The crystal stone in Wonder Woman 1984 grants wishes, with a twist:

  • Diane gets Steve back, but slowly loses her powers
  • Barbara becomes powerful, losing her "soul" (it is difficult to estimate the rate of this loss)
  • Maxwell gets the power of the crystal, slowly losing his health
  • various people then get their wishes granted by Maxwell but he explicitly requests something back, and gets it immediately

With this in mind, my questions are:

  • how does the crystal (as a stone) decides what to take back from someone? Randomly? An important thing for them?
  • can you get several wishes? Maxwell is seen frantically looking for someone he did not grant a wish, and yet Barbara gets two wishes (admittedly, one from the stone, and one from Maxwell)
  • why the "things" one loses after a wish are slow or fast to happen?

I realize that these questions were not raised in the movie (or I missed them, or are part of the plot and one should not dig deeper than that) so a comics-based answer is welcome as well.

  • 1
    – BCdotWEB
    Commented Jan 6, 2021 at 8:00
  • 1
    That should be an answer. I was aware of the trope but had completely forgotten the origin.
    – Tetsujin
    Commented Jan 6, 2021 at 12:52
  • If the logic you're looking for was in the film, it would be quite a bit better.
    – Mithoron
    Commented Jan 9, 2021 at 15:13

1 Answer 1


Here is the key dialogue which helps:

Firstly, the stone's catastrophic effects on past civilizations:

DIANA: The stone has traveled the world to seemingly random and different places, but they all have one thing in common.

STEVE: What?

DIANA: Their civilizations collapsed catastrophically, without a trace as to why.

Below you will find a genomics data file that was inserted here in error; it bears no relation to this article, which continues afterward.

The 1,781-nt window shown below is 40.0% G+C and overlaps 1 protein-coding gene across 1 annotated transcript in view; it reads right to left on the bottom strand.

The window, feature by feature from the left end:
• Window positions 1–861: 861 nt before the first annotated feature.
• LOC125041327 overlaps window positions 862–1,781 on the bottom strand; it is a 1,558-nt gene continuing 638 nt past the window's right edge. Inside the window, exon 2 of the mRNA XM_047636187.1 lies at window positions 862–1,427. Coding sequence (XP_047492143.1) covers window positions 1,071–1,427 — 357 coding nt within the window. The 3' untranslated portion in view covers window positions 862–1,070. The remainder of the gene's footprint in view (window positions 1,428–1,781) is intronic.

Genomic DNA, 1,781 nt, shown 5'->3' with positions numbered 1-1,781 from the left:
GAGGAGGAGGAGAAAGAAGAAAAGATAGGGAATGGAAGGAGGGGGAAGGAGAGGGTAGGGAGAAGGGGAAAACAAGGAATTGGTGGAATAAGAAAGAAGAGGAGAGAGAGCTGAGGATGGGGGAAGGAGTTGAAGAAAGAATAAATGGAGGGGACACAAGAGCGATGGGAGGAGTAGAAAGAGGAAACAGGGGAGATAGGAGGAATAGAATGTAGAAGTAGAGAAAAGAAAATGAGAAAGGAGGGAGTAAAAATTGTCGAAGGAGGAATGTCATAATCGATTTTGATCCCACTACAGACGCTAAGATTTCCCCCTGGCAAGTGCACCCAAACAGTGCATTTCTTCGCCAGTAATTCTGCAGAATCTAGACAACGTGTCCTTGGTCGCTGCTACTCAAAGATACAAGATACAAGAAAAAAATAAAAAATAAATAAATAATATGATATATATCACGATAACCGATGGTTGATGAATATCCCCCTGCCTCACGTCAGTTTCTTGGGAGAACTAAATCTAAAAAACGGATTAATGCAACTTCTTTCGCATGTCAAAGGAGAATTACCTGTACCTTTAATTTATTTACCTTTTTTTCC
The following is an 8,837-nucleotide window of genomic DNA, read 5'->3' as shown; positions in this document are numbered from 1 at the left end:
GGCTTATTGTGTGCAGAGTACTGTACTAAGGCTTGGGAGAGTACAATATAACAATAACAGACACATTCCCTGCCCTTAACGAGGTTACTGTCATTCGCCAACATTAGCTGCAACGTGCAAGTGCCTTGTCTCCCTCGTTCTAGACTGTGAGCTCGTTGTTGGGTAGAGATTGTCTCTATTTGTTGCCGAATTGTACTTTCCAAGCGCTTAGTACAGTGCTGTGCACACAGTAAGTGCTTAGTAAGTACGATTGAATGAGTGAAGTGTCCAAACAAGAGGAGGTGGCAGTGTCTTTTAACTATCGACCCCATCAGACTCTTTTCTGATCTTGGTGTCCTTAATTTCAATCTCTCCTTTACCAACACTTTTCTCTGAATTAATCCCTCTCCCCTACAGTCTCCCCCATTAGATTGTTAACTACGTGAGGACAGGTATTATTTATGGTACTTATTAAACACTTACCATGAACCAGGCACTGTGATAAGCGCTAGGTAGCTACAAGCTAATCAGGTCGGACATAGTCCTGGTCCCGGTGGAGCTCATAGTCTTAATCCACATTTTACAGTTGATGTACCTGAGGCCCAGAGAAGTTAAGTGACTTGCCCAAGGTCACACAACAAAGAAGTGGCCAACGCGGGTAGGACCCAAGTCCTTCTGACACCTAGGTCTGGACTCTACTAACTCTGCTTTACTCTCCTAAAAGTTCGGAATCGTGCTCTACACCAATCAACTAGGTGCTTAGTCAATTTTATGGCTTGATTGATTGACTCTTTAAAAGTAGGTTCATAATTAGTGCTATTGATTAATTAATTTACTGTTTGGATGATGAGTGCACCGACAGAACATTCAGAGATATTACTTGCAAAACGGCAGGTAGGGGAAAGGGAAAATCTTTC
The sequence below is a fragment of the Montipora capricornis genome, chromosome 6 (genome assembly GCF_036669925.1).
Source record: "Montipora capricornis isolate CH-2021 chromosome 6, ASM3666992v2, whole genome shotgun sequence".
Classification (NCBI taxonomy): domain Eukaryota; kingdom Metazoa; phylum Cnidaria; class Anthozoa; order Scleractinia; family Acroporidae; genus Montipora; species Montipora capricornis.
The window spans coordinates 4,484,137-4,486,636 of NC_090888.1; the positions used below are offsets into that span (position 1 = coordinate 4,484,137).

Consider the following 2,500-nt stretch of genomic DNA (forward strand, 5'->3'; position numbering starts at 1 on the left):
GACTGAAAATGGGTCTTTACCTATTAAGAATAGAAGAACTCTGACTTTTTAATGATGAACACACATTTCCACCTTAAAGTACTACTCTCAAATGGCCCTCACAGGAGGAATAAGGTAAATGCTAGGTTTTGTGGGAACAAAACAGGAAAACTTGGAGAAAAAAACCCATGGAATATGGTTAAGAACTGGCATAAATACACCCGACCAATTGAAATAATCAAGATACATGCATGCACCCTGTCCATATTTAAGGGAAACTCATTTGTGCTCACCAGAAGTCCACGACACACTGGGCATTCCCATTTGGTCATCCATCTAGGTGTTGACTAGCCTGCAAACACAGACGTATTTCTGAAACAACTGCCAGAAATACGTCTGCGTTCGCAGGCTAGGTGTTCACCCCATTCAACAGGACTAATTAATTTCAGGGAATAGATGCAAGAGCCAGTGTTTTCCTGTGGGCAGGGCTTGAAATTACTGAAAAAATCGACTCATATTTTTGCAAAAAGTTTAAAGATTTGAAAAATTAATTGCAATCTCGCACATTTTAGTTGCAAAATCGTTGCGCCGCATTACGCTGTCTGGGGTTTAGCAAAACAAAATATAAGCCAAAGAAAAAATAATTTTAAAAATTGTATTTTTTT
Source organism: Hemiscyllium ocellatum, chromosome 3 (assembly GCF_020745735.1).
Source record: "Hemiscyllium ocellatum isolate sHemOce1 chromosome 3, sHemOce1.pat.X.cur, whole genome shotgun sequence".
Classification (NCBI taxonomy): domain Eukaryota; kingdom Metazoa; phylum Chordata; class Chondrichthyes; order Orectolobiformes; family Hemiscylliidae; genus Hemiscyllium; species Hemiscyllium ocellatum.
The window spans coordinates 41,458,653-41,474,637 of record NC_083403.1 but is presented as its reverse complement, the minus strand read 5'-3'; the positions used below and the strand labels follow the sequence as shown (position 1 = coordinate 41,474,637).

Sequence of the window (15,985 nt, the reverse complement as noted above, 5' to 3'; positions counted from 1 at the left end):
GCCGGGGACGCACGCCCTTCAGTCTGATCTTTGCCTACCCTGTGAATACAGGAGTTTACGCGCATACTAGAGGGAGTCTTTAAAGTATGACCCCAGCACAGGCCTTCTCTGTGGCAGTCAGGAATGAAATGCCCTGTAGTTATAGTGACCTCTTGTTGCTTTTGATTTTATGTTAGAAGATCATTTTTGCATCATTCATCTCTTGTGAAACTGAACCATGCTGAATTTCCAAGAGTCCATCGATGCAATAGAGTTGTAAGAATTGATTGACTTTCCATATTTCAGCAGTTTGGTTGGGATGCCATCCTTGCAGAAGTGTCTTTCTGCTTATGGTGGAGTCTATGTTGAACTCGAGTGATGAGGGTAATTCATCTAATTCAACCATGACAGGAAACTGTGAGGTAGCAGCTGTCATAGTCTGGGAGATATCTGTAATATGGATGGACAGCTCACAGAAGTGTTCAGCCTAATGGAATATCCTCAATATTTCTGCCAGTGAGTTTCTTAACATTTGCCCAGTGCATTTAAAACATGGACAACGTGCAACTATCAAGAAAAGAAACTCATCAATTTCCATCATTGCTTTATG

Quotations from MovieQuotesAndMore.

And then the stone's true origin:

DIANA: Dechalafrea Ero.

STEVE: What’s that?

DIANA: A very bad God. The God of Lies, Dolos, Mendacius, Duke of Deception. He’s been called by many names. But if he’s the one who empowered that stone, there has to be a trick.

BARBARA: What do lies have to do with granting wishes? It seems more like a Dreamstone to me.

STEVE: Wishes with a trick. The Monkey’s Paw. Beware what you wish for. It grants your wish, but takes your most valued possession.

The stone clearly possesses a kind of independent intelligence. The game-changing twist is when Max Lord becomes the stone by a clever wish:

MAX: “One great wish.” I’ve been waiting. I wish to be you. The Dreamstone itself.

Then Max becomes the controlling intelligence of the stone.

Q: how does the crystal (as a stone) decides what to take back from someone? Randomly? An important thing for them?

The thing taken from someone will trigger regret - either because what is taken is so valuable, or because what is taken renders the gift given essentially meaningless. The stone always has the last laugh!

Q: Can you get several wishes?

In general, no. This is why Max employs the workaround of getting others to wish for him, since as the embodiment of the stone he can grant them.

MAX: You made a wish too, huh? They’re a bitch, aren’t they? Make you pay a price, but I’ve never been one for rules. Luckily, I have a way to reverse it. The answer is always more.

BARBARA: But you only get one wish.

MAX: But I, my dear, grant the wishes. So I take what I want in return. There’s nothing in this world someone doesn’t have. I’ll rebuild my health, wish by wish, organ by organ, if I have to. I’ll be invincible.

Max is likewise able to extract penalties from wishers and then bestow the benefits either on himself or on others.

MAX LORD: That’s right. “I wish.” Take it. Take it. It’s all yours. It’s all yours for the taking!

[people continue making wishes]

MAX LORD: And I… I take your health and your strength. Give her your rage and your prowess. And I take your power. I take your life force.

Q: Why the "things" one loses after a wish are slow or fast to happen?

The answer lies in the trickery of the stone. The stone sometimes extracts penalties slowly, ensuring it is too late for people to take action to put things right. This is what enabled the stone to insidiously destroy past civilizations. However, as the embodiment of the stone, Max abandons such subtlety and sometimes extracts the penalty immediately to gain an advantage.

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